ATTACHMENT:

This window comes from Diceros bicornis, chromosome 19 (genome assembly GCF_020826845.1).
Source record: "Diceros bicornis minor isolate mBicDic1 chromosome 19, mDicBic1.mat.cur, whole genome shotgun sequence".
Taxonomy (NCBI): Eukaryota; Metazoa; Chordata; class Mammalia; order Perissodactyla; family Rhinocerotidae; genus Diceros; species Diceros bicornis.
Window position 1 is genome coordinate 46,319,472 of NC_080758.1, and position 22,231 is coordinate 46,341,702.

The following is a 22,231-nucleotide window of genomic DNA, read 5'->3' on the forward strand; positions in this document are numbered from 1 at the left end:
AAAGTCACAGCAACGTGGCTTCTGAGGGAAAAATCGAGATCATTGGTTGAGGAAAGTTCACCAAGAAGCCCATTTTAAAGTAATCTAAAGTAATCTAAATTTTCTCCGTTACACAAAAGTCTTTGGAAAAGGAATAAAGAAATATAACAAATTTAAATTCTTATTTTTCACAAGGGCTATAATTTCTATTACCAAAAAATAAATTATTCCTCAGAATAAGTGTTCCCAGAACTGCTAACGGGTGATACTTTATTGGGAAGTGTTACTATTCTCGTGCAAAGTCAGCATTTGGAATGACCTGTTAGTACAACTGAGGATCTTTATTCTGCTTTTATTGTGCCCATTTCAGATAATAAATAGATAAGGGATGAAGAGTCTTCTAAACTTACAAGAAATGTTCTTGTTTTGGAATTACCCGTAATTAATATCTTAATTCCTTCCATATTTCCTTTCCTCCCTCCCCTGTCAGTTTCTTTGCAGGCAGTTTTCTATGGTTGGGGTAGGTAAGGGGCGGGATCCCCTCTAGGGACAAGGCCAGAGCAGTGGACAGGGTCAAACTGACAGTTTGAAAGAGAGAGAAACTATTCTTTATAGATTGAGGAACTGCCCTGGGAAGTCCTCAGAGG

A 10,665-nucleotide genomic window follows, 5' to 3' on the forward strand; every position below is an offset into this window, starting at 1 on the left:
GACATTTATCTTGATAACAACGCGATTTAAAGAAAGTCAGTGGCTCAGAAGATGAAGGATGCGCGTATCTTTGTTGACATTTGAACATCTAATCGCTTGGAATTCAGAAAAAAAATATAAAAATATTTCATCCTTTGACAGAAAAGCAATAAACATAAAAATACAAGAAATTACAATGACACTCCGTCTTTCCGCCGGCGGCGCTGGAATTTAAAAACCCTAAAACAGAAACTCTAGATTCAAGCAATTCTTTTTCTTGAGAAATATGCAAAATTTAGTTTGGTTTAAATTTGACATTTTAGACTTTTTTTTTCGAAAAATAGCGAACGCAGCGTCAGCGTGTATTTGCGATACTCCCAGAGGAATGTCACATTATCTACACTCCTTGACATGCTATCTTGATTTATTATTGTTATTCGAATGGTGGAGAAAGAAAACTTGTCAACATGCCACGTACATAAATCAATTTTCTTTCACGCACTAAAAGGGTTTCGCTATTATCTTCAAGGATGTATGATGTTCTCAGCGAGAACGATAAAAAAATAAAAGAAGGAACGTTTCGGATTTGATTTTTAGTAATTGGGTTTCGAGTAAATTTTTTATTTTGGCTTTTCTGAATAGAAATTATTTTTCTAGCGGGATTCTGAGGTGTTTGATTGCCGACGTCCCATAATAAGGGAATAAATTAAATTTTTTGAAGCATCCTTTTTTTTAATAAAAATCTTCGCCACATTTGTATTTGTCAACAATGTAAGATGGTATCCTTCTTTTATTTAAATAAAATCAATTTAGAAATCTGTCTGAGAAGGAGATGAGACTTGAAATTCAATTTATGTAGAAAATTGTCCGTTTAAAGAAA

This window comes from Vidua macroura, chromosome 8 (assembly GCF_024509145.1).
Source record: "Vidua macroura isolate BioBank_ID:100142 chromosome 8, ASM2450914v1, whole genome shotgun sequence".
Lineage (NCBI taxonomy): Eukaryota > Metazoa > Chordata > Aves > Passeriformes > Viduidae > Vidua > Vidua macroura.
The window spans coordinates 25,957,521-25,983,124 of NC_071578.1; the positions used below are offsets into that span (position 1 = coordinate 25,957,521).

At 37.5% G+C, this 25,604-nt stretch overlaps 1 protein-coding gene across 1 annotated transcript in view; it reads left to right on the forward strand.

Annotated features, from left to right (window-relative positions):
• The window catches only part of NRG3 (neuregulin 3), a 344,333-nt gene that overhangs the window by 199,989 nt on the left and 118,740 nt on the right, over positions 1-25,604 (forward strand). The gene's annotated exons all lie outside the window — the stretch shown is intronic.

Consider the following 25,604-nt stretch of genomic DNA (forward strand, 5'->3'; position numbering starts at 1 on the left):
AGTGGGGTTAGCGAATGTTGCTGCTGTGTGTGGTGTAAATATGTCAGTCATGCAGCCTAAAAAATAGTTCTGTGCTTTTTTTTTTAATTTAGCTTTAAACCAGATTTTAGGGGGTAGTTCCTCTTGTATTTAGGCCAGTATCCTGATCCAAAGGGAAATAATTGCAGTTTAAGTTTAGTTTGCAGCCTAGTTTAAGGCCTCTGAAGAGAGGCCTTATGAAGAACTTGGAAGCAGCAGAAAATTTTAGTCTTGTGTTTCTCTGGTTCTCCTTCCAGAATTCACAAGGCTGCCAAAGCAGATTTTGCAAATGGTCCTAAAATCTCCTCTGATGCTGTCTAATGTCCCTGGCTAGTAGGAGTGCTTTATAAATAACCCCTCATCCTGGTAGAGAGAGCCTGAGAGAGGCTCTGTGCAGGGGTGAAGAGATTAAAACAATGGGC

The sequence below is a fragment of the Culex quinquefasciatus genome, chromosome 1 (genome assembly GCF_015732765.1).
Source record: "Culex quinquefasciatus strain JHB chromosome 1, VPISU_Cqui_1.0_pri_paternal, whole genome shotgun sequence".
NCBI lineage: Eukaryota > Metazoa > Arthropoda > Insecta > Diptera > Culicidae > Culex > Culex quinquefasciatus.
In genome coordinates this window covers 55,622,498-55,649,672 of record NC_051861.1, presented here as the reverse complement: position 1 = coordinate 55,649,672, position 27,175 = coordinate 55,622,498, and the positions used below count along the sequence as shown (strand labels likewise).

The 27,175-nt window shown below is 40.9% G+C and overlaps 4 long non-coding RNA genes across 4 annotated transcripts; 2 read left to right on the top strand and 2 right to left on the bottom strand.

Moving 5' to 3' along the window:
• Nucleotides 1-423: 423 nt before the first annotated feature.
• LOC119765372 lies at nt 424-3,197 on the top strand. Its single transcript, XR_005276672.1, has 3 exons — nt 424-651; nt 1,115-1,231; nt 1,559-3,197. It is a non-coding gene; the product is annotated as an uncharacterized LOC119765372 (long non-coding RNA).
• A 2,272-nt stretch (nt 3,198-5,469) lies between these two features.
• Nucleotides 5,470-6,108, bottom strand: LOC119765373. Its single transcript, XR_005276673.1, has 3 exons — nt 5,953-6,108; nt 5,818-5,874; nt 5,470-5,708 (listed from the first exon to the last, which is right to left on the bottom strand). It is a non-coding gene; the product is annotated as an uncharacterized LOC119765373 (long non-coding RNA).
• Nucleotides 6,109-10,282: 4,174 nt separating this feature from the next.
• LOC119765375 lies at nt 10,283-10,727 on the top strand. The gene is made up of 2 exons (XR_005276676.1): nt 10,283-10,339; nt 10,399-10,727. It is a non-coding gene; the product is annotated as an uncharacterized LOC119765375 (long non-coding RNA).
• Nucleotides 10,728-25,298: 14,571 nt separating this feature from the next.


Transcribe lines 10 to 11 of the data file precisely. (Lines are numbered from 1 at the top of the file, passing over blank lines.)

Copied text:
Source record: "Vidua macroura isolate BioBank_ID:100142 chromosome 8, ASM2450914v1, whole genome shotgun sequence".
Lineage (NCBI taxonomy): Eukaryota > Metazoa > Chordata > Aves > Passeriformes > Viduidae > Vidua > Vidua macroura.